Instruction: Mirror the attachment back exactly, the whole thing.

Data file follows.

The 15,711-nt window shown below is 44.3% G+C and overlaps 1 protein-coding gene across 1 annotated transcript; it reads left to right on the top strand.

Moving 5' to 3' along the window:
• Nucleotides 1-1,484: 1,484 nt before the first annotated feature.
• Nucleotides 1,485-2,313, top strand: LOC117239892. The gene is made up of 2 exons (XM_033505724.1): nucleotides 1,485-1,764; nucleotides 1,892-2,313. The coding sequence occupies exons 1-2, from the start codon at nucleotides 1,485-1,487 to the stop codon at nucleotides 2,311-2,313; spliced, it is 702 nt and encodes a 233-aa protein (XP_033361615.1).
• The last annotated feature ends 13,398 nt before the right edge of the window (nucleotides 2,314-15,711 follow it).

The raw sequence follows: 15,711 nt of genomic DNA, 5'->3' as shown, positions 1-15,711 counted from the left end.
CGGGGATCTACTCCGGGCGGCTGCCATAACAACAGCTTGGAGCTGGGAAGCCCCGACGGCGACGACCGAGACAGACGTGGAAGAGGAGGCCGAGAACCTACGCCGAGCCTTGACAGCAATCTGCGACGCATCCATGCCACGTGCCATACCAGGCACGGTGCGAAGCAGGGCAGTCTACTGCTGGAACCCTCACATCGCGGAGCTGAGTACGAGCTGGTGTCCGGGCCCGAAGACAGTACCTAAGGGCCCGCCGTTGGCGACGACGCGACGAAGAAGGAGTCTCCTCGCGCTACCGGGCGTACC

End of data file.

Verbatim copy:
The 15,711-nt window shown below is 44.3% G+C and overlaps 1 protein-coding gene across 1 annotated transcript; it reads left to right on the top strand.

Moving 5' to 3' along the window:
• Nucleotides 1-1,484: 1,484 nt before the first annotated feature.
• Nucleotides 1,485-2,313, top strand: LOC117239892. The gene is made up of 2 exons (XM_033505724.1): nucleotides 1,485-1,764; nucleotides 1,892-2,313. The coding sequence occupies exons 1-2, from the start codon at nucleotides 1,485-1,487 to the stop codon at nucleotides 2,311-2,313; spliced, it is 702 nt and encodes a 233-aa protein (XP_033361615.1).
• The last annotated feature ends 13,398 nt before the right edge of the window (nucleotides 2,314-15,711 follow it).

The raw sequence follows: 15,711 nt of genomic DNA, 5'->3' as shown, positions 1-15,711 counted from the left end.
CGGGGATCTACTCCGGGCGGCTGCCATAACAACAGCTTGGAGCTGGGAAGCCCCGACGGCGACGACCGAGACAGACGTGGAAGAGGAGGCCGAGAACCTACGCCGAGCCTTGACAGCAATCTGCGACGCATCCATGCCACGTGCCATACCAGGCACGGTGCGAAGCAGGGCAGTCTACTGCTGGAACCCTCACATCGCGGAGCTGAGTACGAGCTGGTGTCCGGGCCCGAAGACAGTACCTAAGGGCCCGCCGTTGGCGACGACGCGACGAAGAAGGAGTCTCCTCGCGCTACCGGGCGTACC